Where there are witnesses, and it is possible, you should gather statements at the scene as well as take their contact details. If other supporting evidence is enough to pursue a compensation claim, witnesses may not be required further down the line. However, where the case is borderline, witness feedback/corroboration could prove crucial. It is important to get their details before they disappear!

Document the incident

At the first opportunity, it will be very helpful to document a step-by-step summary of the scenario and how the incident occurred. This ensures that the details are clear in your mind and nothing is forgotten. Some of the issues to consider when documenting the incident include:-

  • Date, time and location of the incident
  • The run-up to the incident
  • Details of the incident itself
  • Events post the incident

Whether you are involved in a road traffic accident, incident at work or other type of accident, it is important to note as much detail as possible. For example, where you were involved in an incident at work, there may have been issues with machinery prior to the accident that were ignored by management. This might also involve email communications which provide context to the accident, how it occurred and also highlight potential liability.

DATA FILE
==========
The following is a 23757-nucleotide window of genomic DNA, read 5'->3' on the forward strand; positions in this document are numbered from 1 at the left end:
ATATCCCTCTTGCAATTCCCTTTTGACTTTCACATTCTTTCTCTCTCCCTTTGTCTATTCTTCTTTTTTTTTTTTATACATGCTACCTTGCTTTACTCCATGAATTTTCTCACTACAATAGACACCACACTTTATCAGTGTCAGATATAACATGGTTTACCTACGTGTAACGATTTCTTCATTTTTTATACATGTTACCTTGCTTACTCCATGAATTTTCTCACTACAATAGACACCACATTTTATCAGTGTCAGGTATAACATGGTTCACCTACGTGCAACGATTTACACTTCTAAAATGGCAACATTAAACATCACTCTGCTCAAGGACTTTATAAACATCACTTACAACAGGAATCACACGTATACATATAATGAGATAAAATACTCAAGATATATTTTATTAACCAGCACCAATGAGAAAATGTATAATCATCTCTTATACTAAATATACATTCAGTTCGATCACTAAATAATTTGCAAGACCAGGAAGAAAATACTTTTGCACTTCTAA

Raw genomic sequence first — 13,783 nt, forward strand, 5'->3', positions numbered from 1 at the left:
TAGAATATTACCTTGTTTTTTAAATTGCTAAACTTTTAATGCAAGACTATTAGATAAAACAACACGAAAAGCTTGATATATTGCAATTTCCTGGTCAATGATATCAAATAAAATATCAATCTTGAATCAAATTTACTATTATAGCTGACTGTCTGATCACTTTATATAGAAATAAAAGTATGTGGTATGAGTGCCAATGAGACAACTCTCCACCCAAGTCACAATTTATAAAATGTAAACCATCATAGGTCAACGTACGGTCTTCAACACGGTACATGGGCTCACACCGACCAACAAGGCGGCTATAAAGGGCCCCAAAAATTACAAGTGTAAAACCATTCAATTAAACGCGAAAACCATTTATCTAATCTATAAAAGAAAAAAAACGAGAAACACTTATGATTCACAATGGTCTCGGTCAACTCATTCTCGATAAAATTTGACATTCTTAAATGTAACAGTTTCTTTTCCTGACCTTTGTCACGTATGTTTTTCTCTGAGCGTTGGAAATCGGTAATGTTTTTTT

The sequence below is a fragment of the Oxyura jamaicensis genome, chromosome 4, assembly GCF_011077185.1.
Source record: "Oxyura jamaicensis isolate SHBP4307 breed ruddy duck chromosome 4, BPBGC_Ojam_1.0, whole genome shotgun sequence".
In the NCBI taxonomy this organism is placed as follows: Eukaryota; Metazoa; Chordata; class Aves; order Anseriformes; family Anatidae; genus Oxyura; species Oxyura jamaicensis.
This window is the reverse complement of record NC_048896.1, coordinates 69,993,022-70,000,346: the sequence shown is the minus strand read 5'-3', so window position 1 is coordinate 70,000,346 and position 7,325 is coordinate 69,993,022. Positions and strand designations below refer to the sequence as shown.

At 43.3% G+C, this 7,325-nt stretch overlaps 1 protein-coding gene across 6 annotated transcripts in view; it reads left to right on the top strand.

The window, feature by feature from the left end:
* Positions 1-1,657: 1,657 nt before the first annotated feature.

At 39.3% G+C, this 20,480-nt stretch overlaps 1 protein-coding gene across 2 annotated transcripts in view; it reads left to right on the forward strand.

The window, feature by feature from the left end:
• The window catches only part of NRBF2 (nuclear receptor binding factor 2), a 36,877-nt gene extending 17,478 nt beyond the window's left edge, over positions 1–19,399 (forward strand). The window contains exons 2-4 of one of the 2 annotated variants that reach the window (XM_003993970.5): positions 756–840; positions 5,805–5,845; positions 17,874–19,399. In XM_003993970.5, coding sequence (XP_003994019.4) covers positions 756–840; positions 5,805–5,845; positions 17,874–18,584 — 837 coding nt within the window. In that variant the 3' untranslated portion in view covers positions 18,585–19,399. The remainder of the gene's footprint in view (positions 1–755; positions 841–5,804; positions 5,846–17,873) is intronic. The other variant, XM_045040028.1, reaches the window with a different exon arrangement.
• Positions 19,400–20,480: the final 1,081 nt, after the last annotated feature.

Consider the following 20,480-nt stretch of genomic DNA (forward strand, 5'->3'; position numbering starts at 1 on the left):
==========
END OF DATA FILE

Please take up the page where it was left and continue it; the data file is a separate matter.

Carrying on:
Notify the relevant parties

One of the crucial, but often overlooked issues is that of notifying the relevant parties of the incident and your intention to pursue a claim. In a typical scenario, you will have three years in which to begin legal action from the date of the accident/incident. However, as we have seen with cases involving for example asbestos, very often the medical impact does not emerge until years if not decades down the line. In this scenario, generally, you have three years to begin legal action from the date that you were diagnosed.